This week’s photographer is Canadian Edward Burtynsky!
Burtynsky was born in 1955 of Ukrainian heritage in St. Catharines, Ontario. He received his BAA in Photography/ Media Studies from Ryerson University in 1982. He currently lives and works in Toronto.
He is known for his remarkable depiction of global industrial landscapes. His early work was taken with a large format field camera until he switched to digital in 2007. He often positions himself at high vantage points over the landscape using elevated platforms and more recently, helicopters. Burtynsky’s works can be found in museums in Ottawa (National Gallery), the Museum of Modern Art, Guggenheim Museum in New York, Reina Sofia Museum in Madrid and the Los Angeles County Museum of Art. He is an officer in the Order of Canada. Check out his online portfolio.
Edward Burtynsky has a feature length documentary showcasing his work called Manufactured Landscapes. It’s available at the Ottawa Public Library. The full description of the film reads “Manufactured Landscapes is a feature length documentary on the world and work of renowned artist Edward Burtynsky. Burtynsky makes large-scale photographs of landscapes transformed by industry — quarries, recycling yards, factories, mines, dams. This film follows Burtynsky to China as he travels the country capturing the evidence and effects of China’s massive industrial revolution. This film extends the narratives of Burtynsky’s photographs, meditating on human impact on the planet without trying to reach simplistic judgments or reductive resolutions.”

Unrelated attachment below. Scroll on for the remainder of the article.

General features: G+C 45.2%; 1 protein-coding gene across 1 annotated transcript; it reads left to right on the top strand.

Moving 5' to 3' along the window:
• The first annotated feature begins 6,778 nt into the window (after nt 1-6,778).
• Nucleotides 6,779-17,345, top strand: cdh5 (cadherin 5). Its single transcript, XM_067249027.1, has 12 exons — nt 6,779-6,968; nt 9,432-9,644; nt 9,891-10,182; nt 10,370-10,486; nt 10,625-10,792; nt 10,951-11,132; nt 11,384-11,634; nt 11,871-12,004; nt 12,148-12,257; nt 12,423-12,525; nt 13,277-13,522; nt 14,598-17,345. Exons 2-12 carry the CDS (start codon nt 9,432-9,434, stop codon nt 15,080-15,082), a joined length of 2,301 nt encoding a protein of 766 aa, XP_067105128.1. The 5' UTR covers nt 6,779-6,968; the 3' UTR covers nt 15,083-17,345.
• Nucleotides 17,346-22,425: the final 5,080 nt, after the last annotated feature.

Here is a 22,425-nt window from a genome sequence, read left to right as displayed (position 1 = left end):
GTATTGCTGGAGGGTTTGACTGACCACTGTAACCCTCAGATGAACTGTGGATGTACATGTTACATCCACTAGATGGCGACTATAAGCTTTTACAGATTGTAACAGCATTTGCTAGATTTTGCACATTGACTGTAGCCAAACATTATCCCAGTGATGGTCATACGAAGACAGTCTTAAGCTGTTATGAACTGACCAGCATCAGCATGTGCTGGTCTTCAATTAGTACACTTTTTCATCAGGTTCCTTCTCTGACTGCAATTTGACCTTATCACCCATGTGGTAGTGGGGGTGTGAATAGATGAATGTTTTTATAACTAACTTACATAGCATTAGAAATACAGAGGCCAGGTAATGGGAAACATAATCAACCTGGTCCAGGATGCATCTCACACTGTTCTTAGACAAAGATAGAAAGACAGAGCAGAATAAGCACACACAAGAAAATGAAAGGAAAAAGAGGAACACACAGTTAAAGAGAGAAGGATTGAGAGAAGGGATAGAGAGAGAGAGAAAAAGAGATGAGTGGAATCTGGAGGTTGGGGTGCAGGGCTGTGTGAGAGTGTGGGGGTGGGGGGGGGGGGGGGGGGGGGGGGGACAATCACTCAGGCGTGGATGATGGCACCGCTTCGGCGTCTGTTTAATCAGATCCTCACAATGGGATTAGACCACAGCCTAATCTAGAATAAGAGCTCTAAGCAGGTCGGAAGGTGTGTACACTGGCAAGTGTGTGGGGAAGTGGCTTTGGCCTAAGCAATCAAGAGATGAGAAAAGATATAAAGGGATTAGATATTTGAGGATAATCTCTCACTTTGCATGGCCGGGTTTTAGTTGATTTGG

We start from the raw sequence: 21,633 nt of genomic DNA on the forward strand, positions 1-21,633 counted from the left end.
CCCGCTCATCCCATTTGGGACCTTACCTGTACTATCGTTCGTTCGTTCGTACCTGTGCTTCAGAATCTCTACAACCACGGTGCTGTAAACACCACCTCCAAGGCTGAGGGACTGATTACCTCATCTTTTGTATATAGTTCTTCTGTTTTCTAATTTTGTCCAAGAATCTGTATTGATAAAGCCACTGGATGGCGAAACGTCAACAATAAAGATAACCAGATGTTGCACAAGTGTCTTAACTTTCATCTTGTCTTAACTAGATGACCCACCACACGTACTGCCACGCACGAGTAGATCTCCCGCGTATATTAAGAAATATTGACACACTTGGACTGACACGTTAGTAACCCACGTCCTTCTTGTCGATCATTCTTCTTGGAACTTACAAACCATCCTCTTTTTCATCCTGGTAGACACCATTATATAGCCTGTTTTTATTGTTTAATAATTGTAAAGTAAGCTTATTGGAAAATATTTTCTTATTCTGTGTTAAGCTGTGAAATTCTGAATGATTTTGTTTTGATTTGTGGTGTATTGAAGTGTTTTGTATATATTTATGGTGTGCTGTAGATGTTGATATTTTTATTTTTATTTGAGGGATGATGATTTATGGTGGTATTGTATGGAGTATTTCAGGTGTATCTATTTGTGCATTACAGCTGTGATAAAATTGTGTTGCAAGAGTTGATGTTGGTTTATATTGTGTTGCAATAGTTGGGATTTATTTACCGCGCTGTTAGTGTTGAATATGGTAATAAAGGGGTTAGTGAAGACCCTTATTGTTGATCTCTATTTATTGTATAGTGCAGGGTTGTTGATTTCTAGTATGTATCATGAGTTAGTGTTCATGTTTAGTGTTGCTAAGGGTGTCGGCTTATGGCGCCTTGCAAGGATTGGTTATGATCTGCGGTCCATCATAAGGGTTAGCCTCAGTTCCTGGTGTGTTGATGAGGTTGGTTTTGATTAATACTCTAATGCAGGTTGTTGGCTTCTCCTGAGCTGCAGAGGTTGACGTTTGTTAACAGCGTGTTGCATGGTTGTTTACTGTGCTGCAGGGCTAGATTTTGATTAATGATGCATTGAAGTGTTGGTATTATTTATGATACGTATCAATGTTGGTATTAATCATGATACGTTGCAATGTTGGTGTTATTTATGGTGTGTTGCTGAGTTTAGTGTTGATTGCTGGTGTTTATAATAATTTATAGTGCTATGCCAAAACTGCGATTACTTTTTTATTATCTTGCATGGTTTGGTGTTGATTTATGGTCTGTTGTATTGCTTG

“…. mass consumerism… and the resulting degradation of our environment intrinsic to the process of making things to keep us happy and fulfilled frightens me. I no longer see my world as delineated by countries, with borders, or language, but as 7 billion humans living off a single, finite planet.”
– Edward Burtynsky
Following is a selection of Burtynsky’s images exploring the intricate link between industry and nature.